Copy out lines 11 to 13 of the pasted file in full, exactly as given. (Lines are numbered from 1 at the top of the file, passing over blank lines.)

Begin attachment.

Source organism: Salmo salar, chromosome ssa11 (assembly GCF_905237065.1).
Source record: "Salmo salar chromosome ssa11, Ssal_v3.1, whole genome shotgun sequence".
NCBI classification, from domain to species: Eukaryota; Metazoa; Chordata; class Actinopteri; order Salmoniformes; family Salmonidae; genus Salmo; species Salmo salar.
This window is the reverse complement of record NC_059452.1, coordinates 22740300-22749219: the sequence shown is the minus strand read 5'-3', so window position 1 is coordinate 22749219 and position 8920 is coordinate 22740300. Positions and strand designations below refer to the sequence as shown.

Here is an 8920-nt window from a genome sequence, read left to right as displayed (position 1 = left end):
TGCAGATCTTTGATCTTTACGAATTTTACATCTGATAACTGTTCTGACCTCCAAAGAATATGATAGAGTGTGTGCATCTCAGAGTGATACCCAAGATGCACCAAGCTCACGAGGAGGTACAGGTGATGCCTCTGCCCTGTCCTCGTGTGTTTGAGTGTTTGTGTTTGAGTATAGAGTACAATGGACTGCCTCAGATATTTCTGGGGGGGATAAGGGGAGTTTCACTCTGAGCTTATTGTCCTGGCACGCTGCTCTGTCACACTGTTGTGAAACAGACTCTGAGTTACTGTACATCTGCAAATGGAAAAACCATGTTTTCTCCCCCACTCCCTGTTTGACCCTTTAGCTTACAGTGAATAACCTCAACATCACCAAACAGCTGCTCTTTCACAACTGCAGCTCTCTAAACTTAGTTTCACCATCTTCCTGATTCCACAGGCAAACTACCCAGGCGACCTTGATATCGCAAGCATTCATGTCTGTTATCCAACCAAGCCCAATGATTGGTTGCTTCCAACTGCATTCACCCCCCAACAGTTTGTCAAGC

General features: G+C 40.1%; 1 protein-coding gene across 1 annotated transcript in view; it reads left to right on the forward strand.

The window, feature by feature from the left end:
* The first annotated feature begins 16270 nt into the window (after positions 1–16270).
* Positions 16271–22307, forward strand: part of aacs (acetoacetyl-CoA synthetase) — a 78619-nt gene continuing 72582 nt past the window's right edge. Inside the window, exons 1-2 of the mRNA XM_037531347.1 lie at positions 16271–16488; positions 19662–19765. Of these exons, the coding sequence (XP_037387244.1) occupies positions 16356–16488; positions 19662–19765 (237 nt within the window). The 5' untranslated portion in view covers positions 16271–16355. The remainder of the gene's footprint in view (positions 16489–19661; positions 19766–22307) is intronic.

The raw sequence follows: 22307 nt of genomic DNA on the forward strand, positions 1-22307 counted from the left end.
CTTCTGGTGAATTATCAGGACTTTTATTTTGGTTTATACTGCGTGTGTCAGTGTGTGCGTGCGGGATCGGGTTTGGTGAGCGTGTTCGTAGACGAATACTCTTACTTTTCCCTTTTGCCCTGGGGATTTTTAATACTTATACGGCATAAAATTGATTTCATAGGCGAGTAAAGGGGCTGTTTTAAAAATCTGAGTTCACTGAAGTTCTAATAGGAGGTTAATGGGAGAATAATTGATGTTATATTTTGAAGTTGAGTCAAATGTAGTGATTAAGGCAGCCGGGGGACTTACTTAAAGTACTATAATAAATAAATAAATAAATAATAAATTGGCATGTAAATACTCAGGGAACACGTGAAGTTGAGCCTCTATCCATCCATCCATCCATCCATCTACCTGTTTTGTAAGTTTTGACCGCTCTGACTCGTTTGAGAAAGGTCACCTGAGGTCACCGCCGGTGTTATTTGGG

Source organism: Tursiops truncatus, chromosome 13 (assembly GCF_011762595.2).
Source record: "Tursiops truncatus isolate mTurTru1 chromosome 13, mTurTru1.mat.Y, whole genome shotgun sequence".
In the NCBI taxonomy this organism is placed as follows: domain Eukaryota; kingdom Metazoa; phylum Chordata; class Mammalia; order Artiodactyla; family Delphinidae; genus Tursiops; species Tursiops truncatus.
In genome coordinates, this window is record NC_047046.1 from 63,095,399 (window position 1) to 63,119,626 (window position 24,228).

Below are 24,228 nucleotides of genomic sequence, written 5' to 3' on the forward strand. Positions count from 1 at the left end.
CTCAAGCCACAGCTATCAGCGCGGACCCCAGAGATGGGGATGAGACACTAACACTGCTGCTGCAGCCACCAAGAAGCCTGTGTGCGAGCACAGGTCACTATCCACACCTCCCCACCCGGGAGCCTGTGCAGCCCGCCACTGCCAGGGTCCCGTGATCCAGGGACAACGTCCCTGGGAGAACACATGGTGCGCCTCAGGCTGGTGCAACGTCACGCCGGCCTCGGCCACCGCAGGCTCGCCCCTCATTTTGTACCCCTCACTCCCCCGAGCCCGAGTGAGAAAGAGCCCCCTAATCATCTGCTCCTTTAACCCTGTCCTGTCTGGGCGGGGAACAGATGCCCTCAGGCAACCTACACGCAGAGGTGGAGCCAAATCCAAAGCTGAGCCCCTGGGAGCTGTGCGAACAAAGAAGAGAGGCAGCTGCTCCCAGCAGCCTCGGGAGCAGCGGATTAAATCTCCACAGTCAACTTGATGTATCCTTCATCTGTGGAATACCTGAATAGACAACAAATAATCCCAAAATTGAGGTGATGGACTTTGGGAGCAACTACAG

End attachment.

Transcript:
The raw sequence follows: 22307 nt of genomic DNA on the forward strand, positions 1-22307 counted from the left end.
CTTCTGGTGAATTATCAGGACTTTTATTTTGGTTTATACTGCGTGTGTCAGTGTGTGCGTGCGGGATCGGGTTTGGTGAGCGTGTTCGTAGACGAATACTCTTACTTTTCCCTTTTGCCCTGGGGATTTTTAATACTTATACGGCATAAAATTGATTTCATAGGCGAGTAAAGGGGCTGTTTTAAAAATCTGAGTTCACTGAAGTTCTAATAGGAGGTTAATGGGAGAATAATTGATGTTATATTTTGAAGTTGAGTCAAATGTAGTGATTAAGGCAGCCGGGGGACTTACTTAAAGTACTATAATAAATAAATAAATAAATAATAAATTGGCATGTAAATACTCAGGGAACACGTGAAGTTGAGCCTCTATCCATCCATCCATCCATCCATCTACCTGTTTTGTAAGTTTTGACCGCTCTGACTCGTTTGAGAAAGGTCACCTGAGGTCACCGCCGGTGTTATTTGGG

Source organism: Tursiops truncatus, chromosome 13 (assembly GCF_011762595.2).